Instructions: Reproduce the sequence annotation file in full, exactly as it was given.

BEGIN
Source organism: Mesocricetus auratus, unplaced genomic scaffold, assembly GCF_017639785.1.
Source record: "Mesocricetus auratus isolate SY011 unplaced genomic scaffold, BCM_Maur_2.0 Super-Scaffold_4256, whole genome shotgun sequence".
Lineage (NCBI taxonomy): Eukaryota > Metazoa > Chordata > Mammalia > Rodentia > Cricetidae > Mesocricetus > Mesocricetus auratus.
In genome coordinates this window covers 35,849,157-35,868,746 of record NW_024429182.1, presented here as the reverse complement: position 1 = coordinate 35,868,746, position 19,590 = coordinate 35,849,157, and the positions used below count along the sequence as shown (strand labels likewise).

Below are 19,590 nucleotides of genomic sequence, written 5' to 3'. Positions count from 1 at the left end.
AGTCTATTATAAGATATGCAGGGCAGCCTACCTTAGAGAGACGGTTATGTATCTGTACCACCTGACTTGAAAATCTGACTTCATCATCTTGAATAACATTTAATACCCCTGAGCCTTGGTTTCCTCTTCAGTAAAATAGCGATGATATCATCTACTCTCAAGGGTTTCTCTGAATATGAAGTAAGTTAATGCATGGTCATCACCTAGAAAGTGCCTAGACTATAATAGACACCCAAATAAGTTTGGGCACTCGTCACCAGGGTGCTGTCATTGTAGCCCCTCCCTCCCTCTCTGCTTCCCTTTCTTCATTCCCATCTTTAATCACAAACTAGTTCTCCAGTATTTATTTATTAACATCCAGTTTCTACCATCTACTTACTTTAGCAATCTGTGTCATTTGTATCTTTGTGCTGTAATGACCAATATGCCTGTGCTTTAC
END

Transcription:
Source organism: Mesocricetus auratus, unplaced genomic scaffold, assembly GCF_017639785.1.
Source record: "Mesocricetus auratus isolate SY011 unplaced genomic scaffold, BCM_Maur_2.0 Super-Scaffold_4256, whole genome shotgun sequence".
Lineage (NCBI taxonomy): Eukaryota > Metazoa > Chordata > Mammalia > Rodentia > Cricetidae > Mesocricetus > Mesocricetus auratus.
In genome coordinates this window covers 35,849,157-35,868,746 of record NW_024429182.1, presented here as the reverse complement: position 1 = coordinate 35,868,746, position 19,590 = coordinate 35,849,157, and the positions used below count along the sequence as shown (strand labels likewise).

Below are 19,590 nucleotides of genomic sequence, written 5' to 3'. Positions count from 1 at the left end.
AGTCTATTATAAGATATGCAGGGCAGCCTACCTTAGAGAGACGGTTATGTATCTGTACCACCTGACTTGAAAATCTGACTTCATCATCTTGAATAACATTTAATACCCCTGAGCCTTGGTTTCCTCTTCAGTAAAATAGCGATGATATCATCTACTCTCAAGGGTTTCTCTGAATATGAAGTAAGTTAATGCATGGTCATCACCTAGAAAGTGCCTAGACTATAATAGACACCCAAATAAGTTTGGGCACTCGTCACCAGGGTGCTGTCATTGTAGCCCCTCCCTCCCTCTCTGCTTCCCTTTCTTCATTCCCATCTTTAATCACAAACTAGTTCTCCAGTATTTATTTATTAACATCCAGTTTCTACCATCTACTTACTTTAGCAATCTGTGTCATTTGTATCTTTGTGCTGTAATGACCAATATGCCTGTGCTTTAC